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We are going to add about a million more people. We are a little over 3 million on so we will be a little over 4 million in 2015 50 and the thing to remember about 2/3 of that growth is just simply births over deaths. It is us growing ourselves, it is not like the last 35 years where there's a lot of in migration either from other parts of the country or their parts of the door. There'll still be some of that but when much, much lesser degree. So along with that million new people we expect about a half million new jobs and about 300,000 new housing units and I said before the housing units are going to be done we believe in a very different way based on what the jurisdictions in the cities and county are doing.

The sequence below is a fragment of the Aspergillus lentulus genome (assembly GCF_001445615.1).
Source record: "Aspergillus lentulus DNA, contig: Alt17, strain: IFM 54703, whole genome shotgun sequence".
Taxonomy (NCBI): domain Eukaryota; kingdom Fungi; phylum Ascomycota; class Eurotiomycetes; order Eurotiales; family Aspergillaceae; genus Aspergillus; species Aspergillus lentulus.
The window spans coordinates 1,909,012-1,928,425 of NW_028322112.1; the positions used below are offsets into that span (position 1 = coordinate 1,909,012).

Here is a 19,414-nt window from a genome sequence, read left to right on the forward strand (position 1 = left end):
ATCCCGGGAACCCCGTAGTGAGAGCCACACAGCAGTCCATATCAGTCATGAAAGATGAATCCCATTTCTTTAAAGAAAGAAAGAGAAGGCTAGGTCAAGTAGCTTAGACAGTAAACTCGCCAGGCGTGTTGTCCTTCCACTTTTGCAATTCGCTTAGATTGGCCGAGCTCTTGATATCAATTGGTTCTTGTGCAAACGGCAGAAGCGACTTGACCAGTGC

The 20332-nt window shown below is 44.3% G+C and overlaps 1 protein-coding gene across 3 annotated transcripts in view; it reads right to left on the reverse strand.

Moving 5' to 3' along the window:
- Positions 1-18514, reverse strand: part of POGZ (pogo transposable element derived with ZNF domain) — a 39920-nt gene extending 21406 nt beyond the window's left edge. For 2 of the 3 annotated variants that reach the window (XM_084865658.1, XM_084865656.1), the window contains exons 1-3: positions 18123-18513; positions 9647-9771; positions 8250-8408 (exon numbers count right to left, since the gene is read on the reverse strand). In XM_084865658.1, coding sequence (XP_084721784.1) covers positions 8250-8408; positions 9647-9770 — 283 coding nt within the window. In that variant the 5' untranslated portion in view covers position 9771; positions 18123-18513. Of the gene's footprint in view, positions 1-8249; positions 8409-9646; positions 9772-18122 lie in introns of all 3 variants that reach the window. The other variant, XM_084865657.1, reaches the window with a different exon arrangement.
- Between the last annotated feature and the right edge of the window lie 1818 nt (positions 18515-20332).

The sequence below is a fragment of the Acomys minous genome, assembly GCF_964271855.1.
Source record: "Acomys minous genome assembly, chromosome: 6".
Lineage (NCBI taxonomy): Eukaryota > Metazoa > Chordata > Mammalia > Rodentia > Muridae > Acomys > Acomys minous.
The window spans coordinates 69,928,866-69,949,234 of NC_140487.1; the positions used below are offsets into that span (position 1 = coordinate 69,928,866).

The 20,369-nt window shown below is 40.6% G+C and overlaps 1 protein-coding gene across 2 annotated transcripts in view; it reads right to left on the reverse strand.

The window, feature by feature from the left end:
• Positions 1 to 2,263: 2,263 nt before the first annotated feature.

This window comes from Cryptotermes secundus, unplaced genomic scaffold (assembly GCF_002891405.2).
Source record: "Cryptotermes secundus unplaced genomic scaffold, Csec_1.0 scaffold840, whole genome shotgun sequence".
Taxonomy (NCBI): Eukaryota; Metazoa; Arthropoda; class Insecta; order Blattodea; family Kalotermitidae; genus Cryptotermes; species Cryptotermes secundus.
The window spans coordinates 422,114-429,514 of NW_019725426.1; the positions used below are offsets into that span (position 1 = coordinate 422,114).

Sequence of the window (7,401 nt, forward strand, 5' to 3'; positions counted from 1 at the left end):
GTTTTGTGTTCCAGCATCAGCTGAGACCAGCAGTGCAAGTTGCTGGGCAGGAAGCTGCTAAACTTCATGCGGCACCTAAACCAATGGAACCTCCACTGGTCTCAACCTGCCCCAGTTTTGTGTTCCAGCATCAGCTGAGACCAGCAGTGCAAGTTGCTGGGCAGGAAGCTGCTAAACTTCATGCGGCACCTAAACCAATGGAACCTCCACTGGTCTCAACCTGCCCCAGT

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Right, the regional plan stays flat fee that our view of the future is changing. What do the planners mean by that?
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I think you look over the past 35 years a lot of just warning sample be used used to be that well over about 2/3 of the planned new housing units in our region were going to be single-family homes. Now it is about a little over 80% of the new housing units that we project of those 300,000 are multi family. That's a big change. That's way that we different than we had over the past 35 years and so we are developing a transportation network that will service that.
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And at this plan proposes spending $200 billion in the regional transportation network over the next three decades. What will that money pay for?